9. bayoubud

    bayoubud Senior Member

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    Marmot, going back to the earlier post comment on "very poor linkage fittings on the rudders". During the initial walk-thru I notice the lack of access and visibility of the rudder/steering system for inspection and maintenance., I mentioned to the broker that I did not like it and ask it the area could be modified for good access. He said I could take a saws-all to it and then later said I "probably could not fix a rudder problem if traveling anyway". I also noticed a port trim tab leaking fluid and mentioned it to him and he said would have fixed. Well, our sea trial bombed out because not being fixed and that trim tab stuck in the down position during the sea trial. No excuse for how our situation turned out. Sounds like your owner was already in the boat before discovering all the problems.
  10. Capt Ralph

    Capt Ralph Senior Member

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    http://www.marlowyachts.com/Velocejet_Strut_Keels.html

    Those pocket (prop tunnels?) in the hull look short (fore/aft) in front of the propeller. Inviting for capturing air and expanding exhaust that may never clear.
    I'm learning a lot here. Hope you don't mind my comments.

    THX
  11. bayoubud

    bayoubud Senior Member

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    rcrapps, same for me. There have been some educational post on this thread. My last boat a hatteras sf had tunnels and never an issue. I would not know a good tunnel from a bad one. The Marlow tunnels are fairly deep and have the strut keels mounted center from the front in the tunnel. Also has underwater exhaust forward and outboard which I think can get into the tunnel. You picked up on that too. Your comments are always welcome.
  12. Capt J

    Capt J Senior Member

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    I ran a brand new 56' in very moderate seas a few years back. While running at 16 knots cruise with the wesmar digital stabilizers on. It was 2-4' off of our starboard beam, it pitched to the port side once so violently a 12 can cooler flew across the flybridge from the starboard side to the port without ever touching the ground. It scared the living daylights out of me it pitched over so far and fast in a moderate sea state......the running gear would also chatter at times with cavitation induced vibration. Also on the 56's and 65's while at anchor or docked if a 10" wake hits the sqim platform it vibrates/resonates pretty noticeably throughout the entire boat. POS.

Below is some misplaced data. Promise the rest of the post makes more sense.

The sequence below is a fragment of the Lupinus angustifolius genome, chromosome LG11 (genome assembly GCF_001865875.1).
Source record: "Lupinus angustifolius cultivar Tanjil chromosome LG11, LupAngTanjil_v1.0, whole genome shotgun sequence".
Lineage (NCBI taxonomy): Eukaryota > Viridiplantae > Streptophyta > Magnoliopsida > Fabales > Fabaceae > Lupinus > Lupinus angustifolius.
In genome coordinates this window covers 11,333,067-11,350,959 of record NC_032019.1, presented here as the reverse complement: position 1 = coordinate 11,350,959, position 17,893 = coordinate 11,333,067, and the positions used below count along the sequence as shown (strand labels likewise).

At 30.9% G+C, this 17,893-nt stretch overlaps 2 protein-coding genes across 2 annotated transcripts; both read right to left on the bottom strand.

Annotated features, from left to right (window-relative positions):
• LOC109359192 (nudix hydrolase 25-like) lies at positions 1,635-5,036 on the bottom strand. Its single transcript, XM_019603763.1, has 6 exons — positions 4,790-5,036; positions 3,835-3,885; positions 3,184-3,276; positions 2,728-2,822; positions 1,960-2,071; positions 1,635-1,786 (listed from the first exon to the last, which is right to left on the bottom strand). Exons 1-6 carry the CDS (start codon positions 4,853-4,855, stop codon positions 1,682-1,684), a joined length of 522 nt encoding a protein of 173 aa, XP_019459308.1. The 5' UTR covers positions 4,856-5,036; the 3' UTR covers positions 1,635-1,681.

13. bayoubud

    bayoubud Senior Member

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    Capt J, the 65 we sea trialed had the old bolt on platform, did not like it. As far as the ride, we never got out of sight of their facility in flat water, so I can't comment on that. We did run over our wake though. Marlow seems to have plenty of criticism about the ride from experienced Capt's like you. They do tout their brand but have not seen other builders copying the designs features.
  14. PacBlue

    PacBlue Senior Member

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    Thanks for the read, although I have to say the Marlow article covered the topic in a very difficult to follow manner, traversing territory all the way to twin fin supersonic fighter jets as proof of concept. Seemed like more fluff than real stuff, but lead me to ask myself, who would hold the patent on the Velocijet Strut keel, Marlow or Bray? Why would a NA turn over his Intellectual property (IP) for no gain, if it was indeed his design? Somehow, I am led to believe there is more to the Marlow Twin Keel story.
  15. bayoubud

    bayoubud Senior Member

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    PacBlue, maybe they copyrighted the name only. A lot of it is marketing hype, like they are the only ones offering this hi-tech design. Seems the designer would get some type compensation.

    Just stumbled up on this boat with twin strut keels, but without tunnels.

    [​IMG]

    [​IMG]
  16. Capt Ralph

    Capt Ralph Senior Member

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    Now that looks simple and sweet. Thin steel (alloy?) keels, wheels are deep and away from the hull.
    Not sure what trim effect the hotz rudder plates offer but may be there to act as an anti-vent plate while backing hard.

    Is that Cable (West) marine in the background?
  17. bayoubud

    bayoubud Senior Member

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    What I thought rcrapps, simple and sweet... It is a 57' steel trawler located in Lauderdale listed on YW. A custom build for blue water cruising. What is the purpose of the hotz rudder plates? Notice she is blocked up on the keels.
  18. Kapn

    Kapn Member

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    I'm not a naval architect, but I have spent a lot of time in a boatyard. Those props are pretty small. Must be lower hp engines and displacement speeds. That may be different than the 20+ knots the Marlows attempt to achieve.
  19. bayoubud

    bayoubud Senior Member

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    I agree 100%, when you add speed, tunnels, and underwater exhaust like a Marlow, it gets complicated. The boat in the pics is a trawler.
  20. Capt Ralph

    Capt Ralph Senior Member

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    I think larger wheels and more HP could still work on these thin keels.